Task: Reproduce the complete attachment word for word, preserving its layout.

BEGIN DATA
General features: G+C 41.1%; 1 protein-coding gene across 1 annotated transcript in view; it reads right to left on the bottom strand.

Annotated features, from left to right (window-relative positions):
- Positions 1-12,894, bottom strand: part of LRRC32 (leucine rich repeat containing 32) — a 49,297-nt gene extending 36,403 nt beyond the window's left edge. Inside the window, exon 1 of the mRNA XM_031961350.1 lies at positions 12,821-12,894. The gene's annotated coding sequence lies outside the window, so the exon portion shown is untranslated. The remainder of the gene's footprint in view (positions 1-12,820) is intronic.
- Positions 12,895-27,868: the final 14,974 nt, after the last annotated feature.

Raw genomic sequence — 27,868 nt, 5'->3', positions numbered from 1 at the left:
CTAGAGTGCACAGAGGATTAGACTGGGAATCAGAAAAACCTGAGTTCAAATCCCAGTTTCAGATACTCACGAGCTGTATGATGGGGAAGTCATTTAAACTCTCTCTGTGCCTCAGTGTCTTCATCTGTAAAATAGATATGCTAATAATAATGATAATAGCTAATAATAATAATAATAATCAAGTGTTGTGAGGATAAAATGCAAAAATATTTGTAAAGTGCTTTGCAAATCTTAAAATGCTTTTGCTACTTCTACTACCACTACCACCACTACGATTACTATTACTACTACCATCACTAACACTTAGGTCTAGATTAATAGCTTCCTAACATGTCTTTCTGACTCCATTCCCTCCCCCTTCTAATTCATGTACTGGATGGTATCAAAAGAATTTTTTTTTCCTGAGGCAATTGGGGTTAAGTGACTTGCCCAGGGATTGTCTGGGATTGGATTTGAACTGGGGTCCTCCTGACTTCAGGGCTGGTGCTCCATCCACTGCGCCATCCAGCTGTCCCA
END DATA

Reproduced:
General features: G+C 41.1%; 1 protein-coding gene across 1 annotated transcript in view; it reads right to left on the bottom strand.

Annotated features, from left to right (window-relative positions):
- Positions 1-12,894, bottom strand: part of LRRC32 (leucine rich repeat containing 32) — a 49,297-nt gene extending 36,403 nt beyond the window's left edge. Inside the window, exon 1 of the mRNA XM_031961350.1 lies at positions 12,821-12,894. The gene's annotated coding sequence lies outside the window, so the exon portion shown is untranslated. The remainder of the gene's footprint in view (positions 1-12,820) is intronic.
- Positions 12,895-27,868: the final 14,974 nt, after the last annotated feature.

Raw genomic sequence — 27,868 nt, 5'->3', positions numbered from 1 at the left:
CTAGAGTGCACAGAGGATTAGACTGGGAATCAGAAAAACCTGAGTTCAAATCCCAGTTTCAGATACTCACGAGCTGTATGATGGGGAAGTCATTTAAACTCTCTCTGTGCCTCAGTGTCTTCATCTGTAAAATAGATATGCTAATAATAATGATAATAGCTAATAATAATAATAATAATCAAGTGTTGTGAGGATAAAATGCAAAAATATTTGTAAAGTGCTTTGCAAATCTTAAAATGCTTTTGCTACTTCTACTACCACTACCACCACTACGATTACTATTACTACTACCATCACTAACACTTAGGTCTAGATTAATAGCTTCCTAACATGTCTTTCTGACTCCATTCCCTCCCCCTTCTAATTCATGTACTGGATGGTATCAAAAGAATTTTTTTTTCCTGAGGCAATTGGGGTTAAGTGACTTGCCCAGGGATTGTCTGGGATTGGATTTGAACTGGGGTCCTCCTGACTTCAGGGCTGGTGCTCCATCCACTGCGCCATCCAGCTGTCCCA